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Adjunct Professor
Medical Anthropologist
MacNider Hall 341A

Research Interests

United States; reproductive governance; death and dying; medicine and law; clinical ethnography


Medical Anthropology

Research Background

Mara Buchbinder, Ph.D. is Professor of Social Medicine and Adjunct Professor of Anthropology at UNC - Chapel Hill, as well as core faculty in the UNC Center for Bioethics. Dr. Buchbinder is a medical anthropologist with broad interests in cultures of health, illness, and medicine in the United States. Her recent work focuses on how patients, families, and healthcare providers navigate social and ethical challenges resulting from changes in medical technology, law, and health policy. She is currently the Principal Investigator of STEPPS, the Study to Examine Physicians’ Pandemic Stress, a qualitative study of frontline physicians in four U.S. cities who cared for hospitalized COVID-19 patients during the pandemic. She is also the co-Principal Investigator (with Deena Kelly Costa) of CORE-ICU: Clinical and Organizational Resilience in the ICU, an NHLBI R01 study that will investigate how organizational factors contribute to burnout in ICU clinicians and adverse outcomes in patients with acute respiratory failure.

Dr. Buchbinder’s newest book, Scripting Death: Stories of Assisted Dying in America, chronicles two years of ethnographic research documenting the implementation of Vermont’s Patient Choice and Control at End of Life Act. Weaving together stories collected from patients, caregivers, health care providers, activists, and legislators, it illustrates how they navigate medical aid-in-dying as a new medical frontier in the aftermath of legalization. Scripting Death explains how medical aid-in-dying works, what motivates people to pursue it, and ultimately, why upholding the “right to die” is very different from ensuring access to this life-ending procedure.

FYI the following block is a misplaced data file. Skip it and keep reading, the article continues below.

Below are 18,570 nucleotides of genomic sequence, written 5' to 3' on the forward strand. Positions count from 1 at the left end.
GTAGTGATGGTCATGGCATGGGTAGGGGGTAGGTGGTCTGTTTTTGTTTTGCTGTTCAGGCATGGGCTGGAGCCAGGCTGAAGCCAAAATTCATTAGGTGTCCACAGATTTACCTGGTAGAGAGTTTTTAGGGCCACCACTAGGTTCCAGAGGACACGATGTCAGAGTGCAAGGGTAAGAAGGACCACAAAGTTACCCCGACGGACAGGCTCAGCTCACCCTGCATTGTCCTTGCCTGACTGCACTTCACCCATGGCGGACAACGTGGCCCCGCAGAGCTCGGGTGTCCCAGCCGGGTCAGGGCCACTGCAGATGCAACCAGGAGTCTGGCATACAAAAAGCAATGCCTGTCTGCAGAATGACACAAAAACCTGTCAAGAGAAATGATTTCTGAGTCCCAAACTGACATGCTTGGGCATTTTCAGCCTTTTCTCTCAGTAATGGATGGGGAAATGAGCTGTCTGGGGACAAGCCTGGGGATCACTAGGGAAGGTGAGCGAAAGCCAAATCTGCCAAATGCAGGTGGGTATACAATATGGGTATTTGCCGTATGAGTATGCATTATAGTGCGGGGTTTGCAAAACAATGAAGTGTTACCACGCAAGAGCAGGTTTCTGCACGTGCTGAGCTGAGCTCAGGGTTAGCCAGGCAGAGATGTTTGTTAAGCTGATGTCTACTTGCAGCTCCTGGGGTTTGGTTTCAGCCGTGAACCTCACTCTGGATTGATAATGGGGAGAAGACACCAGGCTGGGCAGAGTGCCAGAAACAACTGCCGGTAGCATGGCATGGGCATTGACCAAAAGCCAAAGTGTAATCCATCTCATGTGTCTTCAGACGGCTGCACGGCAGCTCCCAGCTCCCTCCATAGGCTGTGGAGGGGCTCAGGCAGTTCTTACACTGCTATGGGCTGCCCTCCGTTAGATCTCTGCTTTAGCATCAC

Dr. Buchbinder is also the author of Saving Babies? The Consequences of Newborn Genetic Screening (with Stefan Timmermans, 2013, University of Chicago Press) and All in Your Head: Making Sense of Pediatric Pain (2015, University of California Press), the editor of Understanding Health Inequalities and Justice: Bridging Perspectives for New Conversations (with Michele Rivkin-Fish and Rebecca Walker, 2016, UNC Press), and co-editor of the two-volume series The Social Medicine Reader, 3rd edition, (2019, Duke University Press).


PhD, Anthropology, UCLA, 2010; MA, Anthropology, Case Western, 2005; BA, Psychological and Brain Sciences, Dartmouth College, 2002

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